The 2019 statement by the Business Roundtable is not without criticism. Some argue that it is simply a public relations effort without accompanying actions that could lead to a paradigm change. Others argue it is a way for chief executives to lessen their accountability to investors.[8] AI ethics principles by corporations, especially those by companies developing machine learning technologies, face a similar criticism known as ethics washing—creating a façade of developing ethical or responsible machine learning that hides efforts that are actually very shallow.[9] An extreme criticism is that technology companies actively mislead the world about their true purpose and intentions with machine learning.[10]


15.4       Non-Governmental Organizations

NGOs are not homogeneous, but their purpose is usually to advance the political or social goals of their members. The purpose of an individual NGO is captured in its theory of change, which could include promoting human rights, improving the welfare of vulnerable groups and individuals, or protecting the environment. As the third sector (civil society), NGOs serve as a watchdog and counterbalance to governments and corporations by taking on roles that neither of the two are able or willing to fulfill. By filling this niche, they lead the criticism of governments and private industry either implicitly or explicitly. Activists in NGOs often try to shift power to the unprivileged.

Critical theory is the study of societal values with the purpose of revealing and challenging power structures; it is the foundation for several NGO theories of change. It includes subfields such as critical race theory, feminism, postcolonialism, and critical disability theory. Critical race theory challenges power structures related to race and ethnicity, with a particular focus on white supremacism and racism against blacks in the United States. Feminism is focused on power structures related to gender and challenging male supremacy. Postcolonialism challenges the legacy of (typically European) imperialism that continues to extract human and natural resources for the benefit of colonizers. Critical disability theory challenges ableism. The combinations of these different dimensions and others, known as intersectionality (first introduced in Chapter 10), are a key component of critical theory as well.

From the perspective of critical theory, machine learning systems tend to be instruments that reinforce hegemony (power exerted by a dominant group).[11] They extract data from vulnerable groups and at the same time, deliver harm to those same and other vulnerable groups. Therefore, the AI ethics principles coming from civil society often call for a disruption of the entrenched balance of power, particularly by centering the contexts of the most vulnerable and empowering them to pursue their goals.

“A truly ethical stance on AI requires us to focus on augmentation, localized context and inclusion, three goals that are antithetical to the values justified by late-stage capitalism.”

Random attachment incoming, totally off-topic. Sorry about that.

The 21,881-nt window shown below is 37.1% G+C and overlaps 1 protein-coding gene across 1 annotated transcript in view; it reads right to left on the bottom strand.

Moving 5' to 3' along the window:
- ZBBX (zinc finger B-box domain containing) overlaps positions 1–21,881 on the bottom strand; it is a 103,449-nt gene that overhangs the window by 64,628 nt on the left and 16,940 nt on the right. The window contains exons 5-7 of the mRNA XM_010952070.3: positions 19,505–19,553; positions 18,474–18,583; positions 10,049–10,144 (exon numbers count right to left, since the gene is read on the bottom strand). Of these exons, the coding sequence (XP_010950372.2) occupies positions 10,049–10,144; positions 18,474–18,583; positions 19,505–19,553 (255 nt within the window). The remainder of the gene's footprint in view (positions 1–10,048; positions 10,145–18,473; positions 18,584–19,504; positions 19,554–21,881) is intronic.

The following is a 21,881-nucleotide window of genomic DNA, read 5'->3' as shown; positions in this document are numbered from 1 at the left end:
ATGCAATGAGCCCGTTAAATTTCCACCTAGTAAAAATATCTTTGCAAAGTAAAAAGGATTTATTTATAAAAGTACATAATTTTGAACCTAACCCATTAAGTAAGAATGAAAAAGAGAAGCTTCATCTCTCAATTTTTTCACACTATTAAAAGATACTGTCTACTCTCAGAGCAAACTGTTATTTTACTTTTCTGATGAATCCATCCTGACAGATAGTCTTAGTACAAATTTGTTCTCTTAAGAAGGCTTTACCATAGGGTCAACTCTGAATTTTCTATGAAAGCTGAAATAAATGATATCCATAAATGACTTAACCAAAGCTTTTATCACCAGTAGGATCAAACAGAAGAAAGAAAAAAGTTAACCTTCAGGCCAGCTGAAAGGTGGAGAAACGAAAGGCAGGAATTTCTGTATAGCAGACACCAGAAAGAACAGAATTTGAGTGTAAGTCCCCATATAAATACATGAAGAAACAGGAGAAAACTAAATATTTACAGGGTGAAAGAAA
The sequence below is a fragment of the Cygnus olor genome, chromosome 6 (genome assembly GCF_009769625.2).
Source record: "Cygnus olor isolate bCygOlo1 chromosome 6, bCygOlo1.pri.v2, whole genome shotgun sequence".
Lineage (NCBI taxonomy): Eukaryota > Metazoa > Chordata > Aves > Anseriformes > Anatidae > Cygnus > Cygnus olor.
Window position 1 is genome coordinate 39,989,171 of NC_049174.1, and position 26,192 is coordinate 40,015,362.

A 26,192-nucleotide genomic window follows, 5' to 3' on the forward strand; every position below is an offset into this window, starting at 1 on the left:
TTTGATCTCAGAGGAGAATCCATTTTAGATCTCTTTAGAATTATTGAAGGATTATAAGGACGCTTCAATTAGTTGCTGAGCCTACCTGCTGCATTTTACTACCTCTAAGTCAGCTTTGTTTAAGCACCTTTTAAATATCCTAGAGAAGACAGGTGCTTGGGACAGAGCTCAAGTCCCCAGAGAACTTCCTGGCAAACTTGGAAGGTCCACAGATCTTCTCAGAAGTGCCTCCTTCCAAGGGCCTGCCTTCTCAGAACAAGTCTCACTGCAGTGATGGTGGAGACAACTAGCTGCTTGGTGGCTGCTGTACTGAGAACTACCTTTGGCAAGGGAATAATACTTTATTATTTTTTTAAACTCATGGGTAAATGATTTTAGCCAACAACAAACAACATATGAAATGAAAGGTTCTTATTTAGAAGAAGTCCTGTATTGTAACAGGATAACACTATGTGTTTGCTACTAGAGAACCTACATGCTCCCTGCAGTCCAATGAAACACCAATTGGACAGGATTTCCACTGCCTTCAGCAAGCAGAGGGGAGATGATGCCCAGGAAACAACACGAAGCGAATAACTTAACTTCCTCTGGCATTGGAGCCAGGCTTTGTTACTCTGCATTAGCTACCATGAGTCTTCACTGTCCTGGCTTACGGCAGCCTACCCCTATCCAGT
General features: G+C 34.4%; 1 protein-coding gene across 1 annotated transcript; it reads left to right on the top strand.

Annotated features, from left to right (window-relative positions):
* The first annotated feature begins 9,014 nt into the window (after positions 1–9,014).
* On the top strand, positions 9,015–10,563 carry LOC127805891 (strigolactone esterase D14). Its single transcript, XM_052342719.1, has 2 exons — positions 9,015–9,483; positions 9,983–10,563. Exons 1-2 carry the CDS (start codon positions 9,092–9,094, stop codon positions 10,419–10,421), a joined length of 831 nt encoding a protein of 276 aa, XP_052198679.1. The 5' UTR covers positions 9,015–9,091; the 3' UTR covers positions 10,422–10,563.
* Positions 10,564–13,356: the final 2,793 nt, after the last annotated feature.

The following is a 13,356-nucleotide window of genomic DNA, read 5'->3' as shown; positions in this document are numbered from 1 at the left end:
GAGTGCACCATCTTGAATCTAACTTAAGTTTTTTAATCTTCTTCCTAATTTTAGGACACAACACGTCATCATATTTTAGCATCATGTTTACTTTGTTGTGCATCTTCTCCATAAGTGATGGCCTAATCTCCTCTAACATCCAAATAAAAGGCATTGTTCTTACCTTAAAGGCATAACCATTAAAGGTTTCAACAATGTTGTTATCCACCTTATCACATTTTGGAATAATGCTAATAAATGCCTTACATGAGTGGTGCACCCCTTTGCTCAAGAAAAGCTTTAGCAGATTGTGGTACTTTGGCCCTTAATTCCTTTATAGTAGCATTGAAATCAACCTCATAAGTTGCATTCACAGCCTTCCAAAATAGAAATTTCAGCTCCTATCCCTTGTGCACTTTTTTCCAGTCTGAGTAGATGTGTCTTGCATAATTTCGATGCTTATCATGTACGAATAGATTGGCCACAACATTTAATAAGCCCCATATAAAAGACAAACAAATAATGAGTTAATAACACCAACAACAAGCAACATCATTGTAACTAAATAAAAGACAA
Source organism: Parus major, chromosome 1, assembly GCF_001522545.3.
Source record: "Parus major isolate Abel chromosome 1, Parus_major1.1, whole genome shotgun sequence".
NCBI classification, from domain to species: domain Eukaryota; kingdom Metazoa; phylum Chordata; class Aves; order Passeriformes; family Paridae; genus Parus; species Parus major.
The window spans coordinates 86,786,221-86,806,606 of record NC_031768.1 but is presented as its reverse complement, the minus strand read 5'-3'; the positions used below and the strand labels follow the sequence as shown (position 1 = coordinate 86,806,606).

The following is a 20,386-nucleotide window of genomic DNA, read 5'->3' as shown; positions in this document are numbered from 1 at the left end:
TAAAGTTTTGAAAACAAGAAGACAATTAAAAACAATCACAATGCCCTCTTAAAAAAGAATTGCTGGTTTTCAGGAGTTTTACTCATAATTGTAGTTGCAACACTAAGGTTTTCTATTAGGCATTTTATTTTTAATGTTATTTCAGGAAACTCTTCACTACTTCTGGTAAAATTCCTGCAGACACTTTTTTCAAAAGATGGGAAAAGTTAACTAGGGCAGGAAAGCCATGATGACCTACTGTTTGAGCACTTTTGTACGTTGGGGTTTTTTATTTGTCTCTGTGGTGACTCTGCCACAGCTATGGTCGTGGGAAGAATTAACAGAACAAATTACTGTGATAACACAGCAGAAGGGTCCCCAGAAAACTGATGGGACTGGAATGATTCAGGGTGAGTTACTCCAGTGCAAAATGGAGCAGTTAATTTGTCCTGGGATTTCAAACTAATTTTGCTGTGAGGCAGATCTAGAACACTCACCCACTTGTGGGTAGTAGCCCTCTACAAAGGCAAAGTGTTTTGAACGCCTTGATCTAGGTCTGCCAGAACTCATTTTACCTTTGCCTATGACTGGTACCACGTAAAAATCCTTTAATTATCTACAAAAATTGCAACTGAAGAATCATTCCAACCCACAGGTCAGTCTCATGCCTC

—danah boyd, president of Data & Society Research Institute

As an example, the AI principles stated by an NGO that supports the giving of humanitarian relief to vulnerable populations are the following:[12]

1.    weigh the benefits versus the risks: avoid AI if possible,

2.    use AI systems that are contextually-based,

3.    empower and include local communities in AI initiatives,

4.    implement algorithmic auditing systems.


15.5       From Principles to Practice

The ethics principles from government, business, and civil society represent three different paradigms of normative values that may be encoded using the technical aspects of value alignment (described in Chapter 14) to specify the behavior of trustworthy machine learning systems. However, such specification will only happen when there is enough will, incentives, and devoted resources within an organization to make things happen. Intervening on the system’s paradigm is an effective starting point, but cannot be the only leverage point that is intervened upon. Putting principles into practice involves several other leverage points as well.

The theory and methods for trustworthy machine learning start from algorithmic research. The incentives for typical machine learning researchers are centered on performance, generalization, efficiency, researcher understanding, novelty, and building on previous work.[13] Since there is now a growing body of research literature on fairness, explainability, and robustness (they are ‘hot topics’), the incentives for researchers are starting to align with the pursuit of research in technical trustworthy machine learning algorithms. Several open-source and commercial software tools have also been created in recent years to make the algorithms from research labs accessible to data scientists. But having algorithmic tools is also only one leverage point for putting ethical AI principles into practice. Practitioners also need the knowhow for affecting change in their organizations and managing various stakeholders. One approach for achieving organizational change is a checklist of harms co-developed with stakeholders.[14] Research is needed to further develop more playbooks for organization change.

Putting principles to practice is a process that has its own lifecycle.[15] The first step is a series of small efforts such as ad hoc risk assessments initiated by tempered radicals (people within the organization who believe in the change and continually take small steps toward achieving it). The second step uses the small efforts to demonstrate the importance of trustworthy machine learning and obtain the buy-in of executives to agree to ethics principles. The executives then invest in educating the entire organization on the principles and also start valuing the work of individuals who contribute to trustworthy machine learning practices in their organization. The impetus for executives may also come from external forces such as the news media, brand reputation, third-party audits, and regulations. The third step is the insertion of fact flow tooling (remember this was a way to automatically capture facts for transparency in Chapter 13) and fairness/robustness/explainability algorithms throughout the lifecycle of the common development infrastructure that the organization uses. The fourth step is instituting the requirement that diverse stakeholders be included in problem specification (value alignment) and evaluation of machine learning systems with veto power to modify or stop the deployment of the system. Simultaneously, this fourth step includes the budgeting of resources to pursue trustworthy machine learning in all model development throughout the organization.